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Law Firm Withers’ Family Office Group Advises Ultra-Rich (2)

June 25, 2019, 4:57 PMUpdated: June 25, 2019, 7:30 PM

Withers started out representing landed gentry in late 19th century Britain, but the law firm is now part of a growing global family office sector, and functions as an adviser on the “legal and emotional” issues that go hand-in-hand with being ultra-rich.

There’s been an “explosion” in extraordinary personal wealth over the past 20 years, said Withers’ New York-based Chairman Ivan A. Sacks. As a result, “family offices have become an increasingly important cohort of the investment market.”

The businesses are often linked to private wealth banking and investment, but family office practices also are found at a number of Big Law firms that service a “who’s who” of individuals, families and philanthropies. These firms include Kirkland & Ellis, Akin Gump Strauss Hauer & Feld, Shulte Roth & Zabel, McGuireWoods, BakerHostetler, and others.

Family offices of all affiliations today oversee investments of several generations and resources that incorporate the greatest wealth transfer in history. There’s also the burgeoning class of millennial wealth more focused on legacy and what they’re doing for the planet.

As of June 25, the Bloomberg Billionaires Index shows that the wealth of the top 500 stands at $5.5 trillion and leads with Amazon’s Jeff Bezos, Microsoft’s Bill Gates, and luxury goods tycoon Bernard Arnault. It’s difficult to capture the total amount managed by family offices globally partly due to their complexity, sometimes secretive ties, and regulations they don’t have to follow. But researcher Campden Wealth estimated the figure at $4 trillion, Bloomberg Businessweek reported in May.

Far from the structure of wills and estate planning, family offices employ money managers, accountants, estate experts, and lawyers. Some also have staff to handle family tasks. A minimum of $200 million is required to set one up, and there are at least 10,000 single family offices worldwide, according to Ernst & Young.

About half were established in the past 15 years, and perhaps the best known are those tied to dynastic business families like the Morgans and Rockefellers. But the list has expanded, notably with tech billionaires, and certain geographic regions are seeing an uptick in private wealth management.

Asia is where the most activity in new family office formation is happening, Sacks said. Withers is involved in “a significant number” of the family office registrations in Singapore, where a lot of wealthy Asian families are looking to set up their offices, he said.

The most sophisticated and competitive family office market is still the U.S., Sacks added.

Wealth and Responsibility

Families also are recognizing that with an increase in wealth comes a responsibility to manage it so that it will become multi-generational, and ideally put to use for good purposes, said William J. Kambas, a partner with the Withers’ private client and tax team in New York.

Kambas said there’s been an increase in interest in impact investing in, for example, opportunity zones, which are areas in the U.S. categorized as “economically distressed” where the government provides tax incentives to investors.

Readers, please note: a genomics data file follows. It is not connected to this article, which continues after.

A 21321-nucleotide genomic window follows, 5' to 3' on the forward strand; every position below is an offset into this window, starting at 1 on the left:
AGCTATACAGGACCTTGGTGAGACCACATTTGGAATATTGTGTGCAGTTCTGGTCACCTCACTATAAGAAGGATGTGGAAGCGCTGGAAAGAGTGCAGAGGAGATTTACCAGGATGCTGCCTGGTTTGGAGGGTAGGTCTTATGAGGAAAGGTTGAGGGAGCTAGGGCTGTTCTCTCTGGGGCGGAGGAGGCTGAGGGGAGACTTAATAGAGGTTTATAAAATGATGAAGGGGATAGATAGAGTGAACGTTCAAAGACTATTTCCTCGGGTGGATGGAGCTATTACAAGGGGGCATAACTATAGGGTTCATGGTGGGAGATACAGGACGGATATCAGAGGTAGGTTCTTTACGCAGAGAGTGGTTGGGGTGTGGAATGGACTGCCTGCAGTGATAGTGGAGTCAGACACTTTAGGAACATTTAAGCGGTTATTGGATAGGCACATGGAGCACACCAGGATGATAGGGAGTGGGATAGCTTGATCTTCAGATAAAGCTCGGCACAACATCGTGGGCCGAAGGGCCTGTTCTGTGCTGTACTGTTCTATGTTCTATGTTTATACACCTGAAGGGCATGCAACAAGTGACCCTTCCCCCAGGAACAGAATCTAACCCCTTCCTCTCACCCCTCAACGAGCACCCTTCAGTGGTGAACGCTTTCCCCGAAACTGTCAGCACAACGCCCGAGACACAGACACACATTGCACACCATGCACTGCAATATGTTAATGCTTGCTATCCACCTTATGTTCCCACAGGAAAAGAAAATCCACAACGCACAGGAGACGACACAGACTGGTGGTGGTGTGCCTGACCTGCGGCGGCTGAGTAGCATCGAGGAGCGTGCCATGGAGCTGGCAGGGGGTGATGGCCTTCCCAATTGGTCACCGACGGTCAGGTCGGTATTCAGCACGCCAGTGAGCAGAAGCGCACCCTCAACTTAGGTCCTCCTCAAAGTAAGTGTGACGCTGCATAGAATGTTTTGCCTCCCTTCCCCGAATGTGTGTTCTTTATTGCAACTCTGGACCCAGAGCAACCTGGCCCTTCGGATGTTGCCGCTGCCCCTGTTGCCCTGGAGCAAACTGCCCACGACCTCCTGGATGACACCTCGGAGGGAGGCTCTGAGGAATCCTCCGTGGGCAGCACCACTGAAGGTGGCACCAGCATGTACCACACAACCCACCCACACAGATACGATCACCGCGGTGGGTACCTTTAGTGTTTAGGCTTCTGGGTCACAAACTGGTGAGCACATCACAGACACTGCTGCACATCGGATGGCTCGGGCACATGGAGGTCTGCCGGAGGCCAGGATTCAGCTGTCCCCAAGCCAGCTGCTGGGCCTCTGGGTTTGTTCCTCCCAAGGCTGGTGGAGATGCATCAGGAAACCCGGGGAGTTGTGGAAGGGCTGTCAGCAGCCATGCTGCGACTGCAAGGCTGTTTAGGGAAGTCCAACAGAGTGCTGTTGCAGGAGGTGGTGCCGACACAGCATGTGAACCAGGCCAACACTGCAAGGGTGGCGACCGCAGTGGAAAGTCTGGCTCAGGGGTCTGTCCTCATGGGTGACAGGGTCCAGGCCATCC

Sacks said most single family office clients have organized philanthropy work that the firm advises on.

“It’s a generational thing,” he said, noting that the second and third generations of wealth are more focused on legacy and what they’re doing for the planet.

The firm is also increasingly being tapped to help non-U.S. families set up branches of their family offices in the states, according to New York-based David Guin, head of the firm’s corporate practice in the U.S. Guin advises family offices on regulatory compliance.

He cited the tax advantages for these foreign families, but said the biggest draw is probably proximity to U.S. markets for investment opportunities.

As family offices are getting more involved in running what’s in effect their own private equity funds, they need people close to the business opportunities to negotiate deals, he said.

This means they’re sending people to the U.S., including family members and family office executives, to set up shop here and possibly hire office staff, Guin said.

In addition to getting them situated to invest, Withers also helps families from outside the U.S. with family office related immigration issues. There are certain types of investor visas like EB-5 visas that foreign family offices might use to allow them to come and go to handle their business stateside, Sacks pointed out.

And even though immigration is a hot-button political issue in the U.S. right now, the nation is still “very much open for business when it comes to investor categories,” he said.

This is the latest in a series of occasional features on intriguing practice groups at major law firms.

(Updates with names on billionaire's list in paragraph 5, and adds McGuireWoods and BakerHostetler in paragraph 3. An earlier version removed incorrect language about wealth increase in paragraph 5 and updated the Top 500 billionaires to $5.5 trillion.)

To contact the reporter on this story: Melissa Heelan Stanzione in Washington at

To contact the editors responsible for this story: Jessie Kokrda Kamens at; Rebekah Mintzer at

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